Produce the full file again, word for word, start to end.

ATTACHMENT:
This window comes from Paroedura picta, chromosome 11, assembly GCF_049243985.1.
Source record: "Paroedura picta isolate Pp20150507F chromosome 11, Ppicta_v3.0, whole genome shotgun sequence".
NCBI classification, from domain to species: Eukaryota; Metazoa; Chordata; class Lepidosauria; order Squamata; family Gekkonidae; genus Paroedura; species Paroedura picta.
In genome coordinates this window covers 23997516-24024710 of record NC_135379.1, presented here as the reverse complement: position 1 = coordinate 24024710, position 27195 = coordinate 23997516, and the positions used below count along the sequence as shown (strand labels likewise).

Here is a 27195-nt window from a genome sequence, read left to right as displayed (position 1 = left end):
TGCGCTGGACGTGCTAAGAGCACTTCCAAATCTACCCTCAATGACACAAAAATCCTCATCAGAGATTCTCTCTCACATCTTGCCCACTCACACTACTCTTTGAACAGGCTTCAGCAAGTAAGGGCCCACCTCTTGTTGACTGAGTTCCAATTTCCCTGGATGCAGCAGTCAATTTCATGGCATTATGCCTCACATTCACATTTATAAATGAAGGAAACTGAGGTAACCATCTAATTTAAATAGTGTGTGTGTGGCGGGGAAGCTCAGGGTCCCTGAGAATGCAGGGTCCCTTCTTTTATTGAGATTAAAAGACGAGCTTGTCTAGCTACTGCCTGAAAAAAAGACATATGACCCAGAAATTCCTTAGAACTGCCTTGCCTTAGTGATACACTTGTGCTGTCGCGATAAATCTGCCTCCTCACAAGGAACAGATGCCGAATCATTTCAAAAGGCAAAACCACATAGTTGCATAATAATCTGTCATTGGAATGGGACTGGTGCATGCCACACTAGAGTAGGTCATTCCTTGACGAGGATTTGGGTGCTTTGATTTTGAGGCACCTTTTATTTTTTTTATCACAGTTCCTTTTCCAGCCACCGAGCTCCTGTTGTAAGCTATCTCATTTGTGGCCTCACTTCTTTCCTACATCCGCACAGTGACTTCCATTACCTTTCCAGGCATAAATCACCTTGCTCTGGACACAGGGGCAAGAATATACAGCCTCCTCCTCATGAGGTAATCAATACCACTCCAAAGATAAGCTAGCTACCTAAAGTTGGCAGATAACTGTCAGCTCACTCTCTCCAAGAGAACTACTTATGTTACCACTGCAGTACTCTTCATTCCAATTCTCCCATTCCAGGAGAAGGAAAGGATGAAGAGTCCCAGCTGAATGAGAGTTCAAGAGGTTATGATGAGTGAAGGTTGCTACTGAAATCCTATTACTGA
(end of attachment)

This window comes from Paroedura picta, chromosome 11, assembly GCF_049243985.1.
Source record: "Paroedura picta isolate Pp20150507F chromosome 11, Ppicta_v3.0, whole genome shotgun sequence".
NCBI classification, from domain to species: Eukaryota; Metazoa; Chordata; class Lepidosauria; order Squamata; family Gekkonidae; genus Paroedura; species Paroedura picta.
In genome coordinates this window covers 23997516-24024710 of record NC_135379.1, presented here as the reverse complement: position 1 = coordinate 24024710, position 27195 = coordinate 23997516, and the positions used below count along the sequence as shown (strand labels likewise).

Here is a 27195-nt window from a genome sequence, read left to right as displayed (position 1 = left end):
TGCGCTGGACGTGCTAAGAGCACTTCCAAATCTACCCTCAATGACACAAAAATCCTCATCAGAGATTCTCTCTCACATCTTGCCCACTCACACTACTCTTTGAACAGGCTTCAGCAAGTAAGGGCCCACCTCTTGTTGACTGAGTTCCAATTTCCCTGGATGCAGCAGTCAATTTCATGGCATTATGCCTCACATTCACATTTATAAATGAAGGAAACTGAGGTAACCATCTAATTTAAATAGTGTGTGTGTGGCGGGGAAGCTCAGGGTCCCTGAGAATGCAGGGTCCCTTCTTTTATTGAGATTAAAAGACGAGCTTGTCTAGCTACTGCCTGAAAAAAAGACATATGACCCAGAAATTCCTTAGAACTGCCTTGCCTTAGTGATACACTTGTGCTGTCGCGATAAATCTGCCTCCTCACAAGGAACAGATGCCGAATCATTTCAAAAGGCAAAACCACATAGTTGCATAATAATCTGTCATTGGAATGGGACTGGTGCATGCCACACTAGAGTAGGTCATTCCTTGACGAGGATTTGGGTGCTTTGATTTTGAGGCACCTTTTATTTTTTTTATCACAGTTCCTTTTCCAGCCACCGAGCTCCTGTTGTAAGCTATCTCATTTGTGGCCTCACTTCTTTCCTACATCCGCACAGTGACTTCCATTACCTTTCCAGGCATAAATCACCTTGCTCTGGACACAGGGGCAAGAATATACAGCCTCCTCCTCATGAGGTAATCAATACCACTCCAAAGATAAGCTAGCTACCTAAAGTTGGCAGATAACTGTCAGCTCACTCTCTCCAAGAGAACTACTTATGTTACCACTGCAGTACTCTTCATTCCAATTCTCCCATTCCAGGAGAAGGAAAGGATGAAGAGTCCCAGCTGAATGAGAGTTCAAGAGGTTATGATGAGTGAAGGTTGCTACTGAAATCCTATTACTGA